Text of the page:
- Be very careful not to plagiarize. Acknowledge all sources of information. When in doubt about how to paraphrase information, ask me for suggestions. Use at least two references if doing your own research and at least 4 references if doing a literature survey and be sure to include them in a list of references cited.
- In most geologic journals, citations are both in-line and end-note, in that there is a list of cited references (sources) at the end of the paper, and in the text, enough information is given to choose the correct reference from that list. The specific style varies among journals - I would like you to use the Geological Society of America Bulletin style.
- All geology lab computers now have EndNote 6 installed, a very useful program that works along with Microsoft Word and which can make citations and reference lists very easy. If you use it, you should still proofread your citations carefully; as in "real life", you alone are responsible for errors in your work.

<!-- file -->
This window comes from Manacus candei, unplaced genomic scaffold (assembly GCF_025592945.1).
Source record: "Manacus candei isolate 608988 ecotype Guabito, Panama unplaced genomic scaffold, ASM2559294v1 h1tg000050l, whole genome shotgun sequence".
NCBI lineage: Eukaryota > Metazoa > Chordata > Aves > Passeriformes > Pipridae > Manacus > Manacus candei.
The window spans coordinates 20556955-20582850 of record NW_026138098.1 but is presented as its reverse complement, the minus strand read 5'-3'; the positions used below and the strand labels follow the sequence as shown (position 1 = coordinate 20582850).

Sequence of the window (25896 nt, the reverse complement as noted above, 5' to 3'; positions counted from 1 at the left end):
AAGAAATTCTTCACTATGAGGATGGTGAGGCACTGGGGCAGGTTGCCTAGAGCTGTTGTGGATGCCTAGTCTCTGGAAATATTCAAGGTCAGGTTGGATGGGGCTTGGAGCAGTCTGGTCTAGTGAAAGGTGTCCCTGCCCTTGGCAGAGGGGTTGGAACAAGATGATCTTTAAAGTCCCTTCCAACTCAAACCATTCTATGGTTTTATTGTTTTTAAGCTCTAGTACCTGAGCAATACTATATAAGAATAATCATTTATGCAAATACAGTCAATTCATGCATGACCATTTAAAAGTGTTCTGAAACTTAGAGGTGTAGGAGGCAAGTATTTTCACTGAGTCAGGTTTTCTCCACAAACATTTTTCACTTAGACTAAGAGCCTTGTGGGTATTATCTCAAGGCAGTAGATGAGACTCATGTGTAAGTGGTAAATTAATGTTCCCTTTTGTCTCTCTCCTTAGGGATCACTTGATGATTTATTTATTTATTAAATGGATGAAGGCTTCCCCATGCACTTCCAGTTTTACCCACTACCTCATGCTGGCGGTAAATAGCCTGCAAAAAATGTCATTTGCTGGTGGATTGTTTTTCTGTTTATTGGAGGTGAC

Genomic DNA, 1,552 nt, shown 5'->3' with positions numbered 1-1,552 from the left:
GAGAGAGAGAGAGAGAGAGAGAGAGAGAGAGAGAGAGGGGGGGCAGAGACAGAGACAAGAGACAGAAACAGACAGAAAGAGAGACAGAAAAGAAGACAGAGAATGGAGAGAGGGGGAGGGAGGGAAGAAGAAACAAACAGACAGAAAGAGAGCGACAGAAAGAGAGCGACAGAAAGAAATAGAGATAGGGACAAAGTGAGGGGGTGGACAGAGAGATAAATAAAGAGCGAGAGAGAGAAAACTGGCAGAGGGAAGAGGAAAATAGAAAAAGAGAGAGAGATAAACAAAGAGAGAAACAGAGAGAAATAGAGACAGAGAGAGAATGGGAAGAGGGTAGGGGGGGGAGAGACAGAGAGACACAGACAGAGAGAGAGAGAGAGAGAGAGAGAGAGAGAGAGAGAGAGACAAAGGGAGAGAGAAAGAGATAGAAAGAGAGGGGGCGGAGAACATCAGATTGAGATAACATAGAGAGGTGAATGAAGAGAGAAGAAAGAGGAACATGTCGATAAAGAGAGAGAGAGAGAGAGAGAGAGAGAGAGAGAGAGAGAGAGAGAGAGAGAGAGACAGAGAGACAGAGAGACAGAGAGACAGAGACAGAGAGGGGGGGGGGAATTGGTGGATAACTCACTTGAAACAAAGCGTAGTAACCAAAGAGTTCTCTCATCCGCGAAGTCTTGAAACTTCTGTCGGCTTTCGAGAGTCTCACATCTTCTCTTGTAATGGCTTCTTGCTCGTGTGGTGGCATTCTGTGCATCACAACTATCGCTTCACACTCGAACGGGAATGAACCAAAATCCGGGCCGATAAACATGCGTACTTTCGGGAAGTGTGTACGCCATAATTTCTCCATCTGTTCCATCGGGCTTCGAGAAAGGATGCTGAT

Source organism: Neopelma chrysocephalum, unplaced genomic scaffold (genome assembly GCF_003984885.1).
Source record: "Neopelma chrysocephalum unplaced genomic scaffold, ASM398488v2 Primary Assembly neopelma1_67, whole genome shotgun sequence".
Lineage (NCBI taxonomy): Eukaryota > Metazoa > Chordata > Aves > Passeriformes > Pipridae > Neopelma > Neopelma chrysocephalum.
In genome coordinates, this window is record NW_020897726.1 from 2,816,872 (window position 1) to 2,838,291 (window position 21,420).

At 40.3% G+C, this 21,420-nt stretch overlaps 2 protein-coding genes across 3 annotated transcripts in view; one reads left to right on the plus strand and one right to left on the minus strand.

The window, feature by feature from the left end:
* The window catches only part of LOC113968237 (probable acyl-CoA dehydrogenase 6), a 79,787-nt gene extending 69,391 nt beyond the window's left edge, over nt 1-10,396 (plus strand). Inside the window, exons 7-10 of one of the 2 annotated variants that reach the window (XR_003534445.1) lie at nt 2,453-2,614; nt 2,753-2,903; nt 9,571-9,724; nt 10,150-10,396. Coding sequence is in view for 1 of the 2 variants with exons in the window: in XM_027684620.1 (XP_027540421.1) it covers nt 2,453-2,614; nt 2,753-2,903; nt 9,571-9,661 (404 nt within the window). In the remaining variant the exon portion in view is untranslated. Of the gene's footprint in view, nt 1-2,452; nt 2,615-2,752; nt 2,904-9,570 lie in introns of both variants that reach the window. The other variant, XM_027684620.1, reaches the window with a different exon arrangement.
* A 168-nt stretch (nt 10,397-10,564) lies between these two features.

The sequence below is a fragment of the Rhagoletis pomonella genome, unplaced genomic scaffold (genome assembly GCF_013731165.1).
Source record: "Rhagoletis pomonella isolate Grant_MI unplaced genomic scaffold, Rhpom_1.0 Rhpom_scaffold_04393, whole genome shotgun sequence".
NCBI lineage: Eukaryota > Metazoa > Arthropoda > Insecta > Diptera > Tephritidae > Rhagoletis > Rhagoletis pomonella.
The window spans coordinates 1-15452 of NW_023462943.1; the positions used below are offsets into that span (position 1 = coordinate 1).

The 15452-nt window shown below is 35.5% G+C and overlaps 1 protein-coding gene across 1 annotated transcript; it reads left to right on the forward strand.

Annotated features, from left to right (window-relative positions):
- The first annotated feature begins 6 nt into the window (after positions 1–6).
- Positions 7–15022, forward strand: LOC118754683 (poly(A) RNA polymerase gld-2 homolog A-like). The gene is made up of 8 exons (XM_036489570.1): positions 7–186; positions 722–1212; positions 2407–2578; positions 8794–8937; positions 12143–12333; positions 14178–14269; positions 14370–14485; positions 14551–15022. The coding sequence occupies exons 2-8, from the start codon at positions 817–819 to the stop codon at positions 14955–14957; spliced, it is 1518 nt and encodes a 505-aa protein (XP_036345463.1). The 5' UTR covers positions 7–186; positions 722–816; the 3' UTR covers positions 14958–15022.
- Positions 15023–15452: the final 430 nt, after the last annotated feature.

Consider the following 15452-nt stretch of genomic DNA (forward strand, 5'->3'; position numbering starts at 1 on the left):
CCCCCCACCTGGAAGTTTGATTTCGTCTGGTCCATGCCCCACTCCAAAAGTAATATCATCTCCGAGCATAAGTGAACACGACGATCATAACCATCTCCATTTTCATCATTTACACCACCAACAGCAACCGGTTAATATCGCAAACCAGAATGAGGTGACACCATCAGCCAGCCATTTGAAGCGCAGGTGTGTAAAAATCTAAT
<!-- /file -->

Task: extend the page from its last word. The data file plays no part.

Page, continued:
- Referencing style for citations:
- Do not use footnotes. Instead use in-text citations. Examples:
- Their subsolvus character indicates that they crystallized from relatively water-rich magmas, i.e., under conditions propitious for hydrothermal alterations to develop (Bonin et al., 1978).
- Different possible processes have been proposed for the interaction of slab-derived melts with the overlying mantle wedge, including decompression melting of the mantle resulting in mixing of slab and mantle derived melts (Yogodzinski et al., 1995) and slab-melt/peridotite reaction and hybridization (Keleman 1990, 1995; Kelemen et al, 1993).
- You can also include text along with the citation: "there have been many sets of mineral abbreviations (see, for example, Kretz, 1983)."